In this "penetrating new analysis" (New York Times Book Review), Ira Katznelson fundamentally recasts our understanding of 20th century American history and demonstrates that all the key programs passed during the New Deal and Fair Deal era of the 1930s and 1940s were created in a deeply discriminatory manner. Through mechanisms designed by southern democrats that specifically excluded maids and farm workers, the gap between blacks and whites actually widened despite postwar prosperity.
Redefining our traditional understanding of the New Deal, Fear Itself finally examines this pivotal American era through a sweeping international lens that juxtaposes a struggling democracy with enticing ideologies like Fascism and Communism. Ira Katznelson, "a towering figure in the study of American and European history" (Cornel West), boldly asserts that, during the 1930s and 1940s, American democracy was rescued yet distorted by a unified band of southern lawmakers who safeguarded racial segregation as they built a new national state to manage capitalism and assert global power.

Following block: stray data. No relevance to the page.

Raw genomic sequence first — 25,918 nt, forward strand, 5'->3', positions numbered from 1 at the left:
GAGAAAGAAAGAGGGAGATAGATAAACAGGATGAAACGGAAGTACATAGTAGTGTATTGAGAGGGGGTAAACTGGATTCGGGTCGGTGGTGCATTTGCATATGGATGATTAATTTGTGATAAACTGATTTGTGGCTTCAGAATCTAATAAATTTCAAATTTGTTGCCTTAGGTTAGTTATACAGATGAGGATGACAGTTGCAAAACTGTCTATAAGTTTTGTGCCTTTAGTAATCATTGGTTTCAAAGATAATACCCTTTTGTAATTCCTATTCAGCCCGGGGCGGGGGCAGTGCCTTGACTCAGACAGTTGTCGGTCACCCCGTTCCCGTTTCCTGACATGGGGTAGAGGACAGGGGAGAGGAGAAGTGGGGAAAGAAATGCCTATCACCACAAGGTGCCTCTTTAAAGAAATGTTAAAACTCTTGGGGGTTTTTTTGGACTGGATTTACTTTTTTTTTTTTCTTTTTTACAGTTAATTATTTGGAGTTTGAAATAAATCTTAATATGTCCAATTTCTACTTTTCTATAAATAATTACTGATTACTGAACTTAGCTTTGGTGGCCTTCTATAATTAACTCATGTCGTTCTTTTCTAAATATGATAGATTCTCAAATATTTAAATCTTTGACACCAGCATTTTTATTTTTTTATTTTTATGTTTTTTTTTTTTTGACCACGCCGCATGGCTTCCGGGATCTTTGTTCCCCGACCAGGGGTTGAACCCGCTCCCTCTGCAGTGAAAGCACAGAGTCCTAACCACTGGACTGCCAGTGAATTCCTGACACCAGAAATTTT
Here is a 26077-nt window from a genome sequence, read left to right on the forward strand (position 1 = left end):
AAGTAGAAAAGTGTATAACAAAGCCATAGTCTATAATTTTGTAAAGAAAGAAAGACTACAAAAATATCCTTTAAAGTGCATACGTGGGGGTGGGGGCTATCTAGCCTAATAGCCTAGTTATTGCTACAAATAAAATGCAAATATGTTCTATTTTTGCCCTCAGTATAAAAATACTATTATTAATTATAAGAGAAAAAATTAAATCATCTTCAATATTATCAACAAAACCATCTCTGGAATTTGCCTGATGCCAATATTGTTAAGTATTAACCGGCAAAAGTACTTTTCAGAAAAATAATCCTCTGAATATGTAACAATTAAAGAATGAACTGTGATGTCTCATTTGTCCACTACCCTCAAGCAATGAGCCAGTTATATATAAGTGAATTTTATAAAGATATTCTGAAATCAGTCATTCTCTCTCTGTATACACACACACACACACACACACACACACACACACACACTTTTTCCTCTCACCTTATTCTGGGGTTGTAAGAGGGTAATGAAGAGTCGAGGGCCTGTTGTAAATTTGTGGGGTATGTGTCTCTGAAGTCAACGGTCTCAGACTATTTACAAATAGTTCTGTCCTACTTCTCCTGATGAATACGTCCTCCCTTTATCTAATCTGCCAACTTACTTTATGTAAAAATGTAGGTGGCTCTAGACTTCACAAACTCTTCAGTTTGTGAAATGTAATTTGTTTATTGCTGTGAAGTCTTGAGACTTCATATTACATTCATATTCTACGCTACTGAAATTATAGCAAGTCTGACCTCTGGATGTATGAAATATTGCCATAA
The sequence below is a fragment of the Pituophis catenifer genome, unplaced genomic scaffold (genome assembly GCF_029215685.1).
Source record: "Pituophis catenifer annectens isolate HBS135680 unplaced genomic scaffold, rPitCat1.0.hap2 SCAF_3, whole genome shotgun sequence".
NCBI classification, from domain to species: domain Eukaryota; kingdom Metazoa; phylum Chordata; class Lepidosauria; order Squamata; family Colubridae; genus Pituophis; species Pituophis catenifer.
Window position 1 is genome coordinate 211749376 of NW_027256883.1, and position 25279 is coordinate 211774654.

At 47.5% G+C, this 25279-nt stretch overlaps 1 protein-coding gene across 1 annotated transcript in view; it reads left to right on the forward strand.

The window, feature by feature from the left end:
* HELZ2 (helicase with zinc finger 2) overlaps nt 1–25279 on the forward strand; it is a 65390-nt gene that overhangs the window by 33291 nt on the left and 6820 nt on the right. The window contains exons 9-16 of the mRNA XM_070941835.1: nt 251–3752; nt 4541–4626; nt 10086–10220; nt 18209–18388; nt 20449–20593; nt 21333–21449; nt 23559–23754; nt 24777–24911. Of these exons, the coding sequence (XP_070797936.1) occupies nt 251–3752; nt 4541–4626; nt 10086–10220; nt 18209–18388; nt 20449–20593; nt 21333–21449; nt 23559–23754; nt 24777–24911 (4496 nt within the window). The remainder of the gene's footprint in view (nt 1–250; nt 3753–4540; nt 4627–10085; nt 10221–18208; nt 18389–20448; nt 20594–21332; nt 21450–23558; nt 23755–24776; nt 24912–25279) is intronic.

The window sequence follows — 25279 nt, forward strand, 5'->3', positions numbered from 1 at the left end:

"History in Context of Political Science Analysis"
World history is at least as old as Herodotus and Thucydides, but self-conscious "global history" is a recent development in the academy. More than a hundred books with those words in the title have been published this century, up from a handful in the prior two decades and zero before that. At their best, such studies are able to see past the limits of national histories, exploring the interconnections and flows of people, goods, ideas, and events across time and space.